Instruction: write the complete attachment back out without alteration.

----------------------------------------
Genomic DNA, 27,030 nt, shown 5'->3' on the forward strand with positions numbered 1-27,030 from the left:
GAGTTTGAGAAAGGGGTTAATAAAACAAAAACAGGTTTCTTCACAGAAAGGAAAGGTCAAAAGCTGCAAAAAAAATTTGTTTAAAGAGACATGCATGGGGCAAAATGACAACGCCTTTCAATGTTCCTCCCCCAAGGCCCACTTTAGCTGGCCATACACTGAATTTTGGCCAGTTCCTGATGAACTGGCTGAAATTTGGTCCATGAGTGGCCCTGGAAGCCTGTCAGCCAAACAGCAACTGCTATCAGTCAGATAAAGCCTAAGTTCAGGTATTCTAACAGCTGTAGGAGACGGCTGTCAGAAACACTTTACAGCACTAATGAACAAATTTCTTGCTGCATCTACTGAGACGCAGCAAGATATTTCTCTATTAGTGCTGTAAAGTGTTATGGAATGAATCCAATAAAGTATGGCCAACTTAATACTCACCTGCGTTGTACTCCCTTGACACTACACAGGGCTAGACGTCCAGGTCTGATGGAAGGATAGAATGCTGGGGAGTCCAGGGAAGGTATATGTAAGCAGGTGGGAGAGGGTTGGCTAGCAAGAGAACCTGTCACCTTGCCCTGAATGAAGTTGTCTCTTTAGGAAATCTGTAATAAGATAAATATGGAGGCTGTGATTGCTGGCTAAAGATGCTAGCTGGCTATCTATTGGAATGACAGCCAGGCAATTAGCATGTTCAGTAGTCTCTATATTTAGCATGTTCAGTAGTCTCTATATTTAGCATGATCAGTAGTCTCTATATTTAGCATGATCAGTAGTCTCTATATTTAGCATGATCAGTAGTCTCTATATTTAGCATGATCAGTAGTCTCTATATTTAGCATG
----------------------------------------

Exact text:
Genomic DNA, 27,030 nt, shown 5'->3' on the forward strand with positions numbered 1-27,030 from the left:
GAGTTTGAGAAAGGGGTTAATAAAACAAAAACAGGTTTCTTCACAGAAAGGAAAGGTCAAAAGCTGCAAAAAAAATTTGTTTAAAGAGACATGCATGGGGCAAAATGACAACGCCTTTCAATGTTCCTCCCCCAAGGCCCACTTTAGCTGGCCATACACTGAATTTTGGCCAGTTCCTGATGAACTGGCTGAAATTTGGTCCATGAGTGGCCCTGGAAGCCTGTCAGCCAAACAGCAACTGCTATCAGTCAGATAAAGCCTAAGTTCAGGTATTCTAACAGCTGTAGGAGACGGCTGTCAGAAACACTTTACAGCACTAATGAACAAATTTCTTGCTGCATCTACTGAGACGCAGCAAGATATTTCTCTATTAGTGCTGTAAAGTGTTATGGAATGAATCCAATAAAGTATGGCCAACTTAATACTCACCTGCGTTGTACTCCCTTGACACTACACAGGGCTAGACGTCCAGGTCTGATGGAAGGATAGAATGCTGGGGAGTCCAGGGAAGGTATATGTAAGCAGGTGGGAGAGGGTTGGCTAGCAAGAGAACCTGTCACCTTGCCCTGAATGAAGTTGTCTCTTTAGGAAATCTGTAATAAGATAAATATGGAGGCTGTGATTGCTGGCTAAAGATGCTAGCTGGCTATCTATTGGAATGACAGCCAGGCAATTAGCATGTTCAGTAGTCTCTATATTTAGCATGTTCAGTAGTCTCTATATTTAGCATGATCAGTAGTCTCTATATTTAGCATGATCAGTAGTCTCTATATTTAGCATGATCAGTAGTCTCTATATTTAGCATGATCAGTAGTCTCTATATTTAGCATG